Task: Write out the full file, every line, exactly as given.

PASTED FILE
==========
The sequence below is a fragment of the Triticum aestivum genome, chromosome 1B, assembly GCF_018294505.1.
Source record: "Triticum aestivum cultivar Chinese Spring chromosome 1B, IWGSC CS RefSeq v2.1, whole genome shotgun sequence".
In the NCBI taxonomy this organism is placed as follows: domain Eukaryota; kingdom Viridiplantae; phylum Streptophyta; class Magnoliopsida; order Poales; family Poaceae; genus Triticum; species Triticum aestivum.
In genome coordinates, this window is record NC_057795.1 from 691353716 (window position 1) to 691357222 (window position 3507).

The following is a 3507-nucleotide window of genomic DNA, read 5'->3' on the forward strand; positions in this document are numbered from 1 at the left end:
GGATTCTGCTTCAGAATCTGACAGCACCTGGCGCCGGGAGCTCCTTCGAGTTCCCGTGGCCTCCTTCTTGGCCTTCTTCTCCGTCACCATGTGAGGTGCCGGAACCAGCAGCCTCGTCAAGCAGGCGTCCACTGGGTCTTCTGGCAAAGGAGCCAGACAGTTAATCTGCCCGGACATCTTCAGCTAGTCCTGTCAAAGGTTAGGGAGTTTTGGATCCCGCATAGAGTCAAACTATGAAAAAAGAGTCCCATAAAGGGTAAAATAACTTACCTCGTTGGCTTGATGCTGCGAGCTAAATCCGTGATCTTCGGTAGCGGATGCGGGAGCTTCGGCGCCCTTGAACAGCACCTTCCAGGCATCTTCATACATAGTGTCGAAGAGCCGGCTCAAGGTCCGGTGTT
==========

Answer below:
The sequence below is a fragment of the Triticum aestivum genome, chromosome 1B, assembly GCF_018294505.1.
Source record: "Triticum aestivum cultivar Chinese Spring chromosome 1B, IWGSC CS RefSeq v2.1, whole genome shotgun sequence".
In the NCBI taxonomy this organism is placed as follows: domain Eukaryota; kingdom Viridiplantae; phylum Streptophyta; class Magnoliopsida; order Poales; family Poaceae; genus Triticum; species Triticum aestivum.
In genome coordinates, this window is record NC_057795.1 from 691353716 (window position 1) to 691357222 (window position 3507).

The following is a 3507-nucleotide window of genomic DNA, read 5'->3' on the forward strand; positions in this document are numbered from 1 at the left end:
GGATTCTGCTTCAGAATCTGACAGCACCTGGCGCCGGGAGCTCCTTCGAGTTCCCGTGGCCTCCTTCTTGGCCTTCTTCTCCGTCACCATGTGAGGTGCCGGAACCAGCAGCCTCGTCAAGCAGGCGTCCACTGGGTCTTCTGGCAAAGGAGCCAGACAGTTAATCTGCCCGGACATCTTCAGCTAGTCCTGTCAAAGGTTAGGGAGTTTTGGATCCCGCATAGAGTCAAACTATGAAAAAAGAGTCCCATAAAGGGTAAAATAACTTACCTCGTTGGCTTGATGCTGCGAGCTAAATCCGTGATCTTCGGTAGCGGATGCGGGAGCTTCGGCGCCCTTGAACAGCACCTTCCAGGCATCTTCATACATAGTGTCGAAGAGCCGGCTCAAGGTCCGGTGTT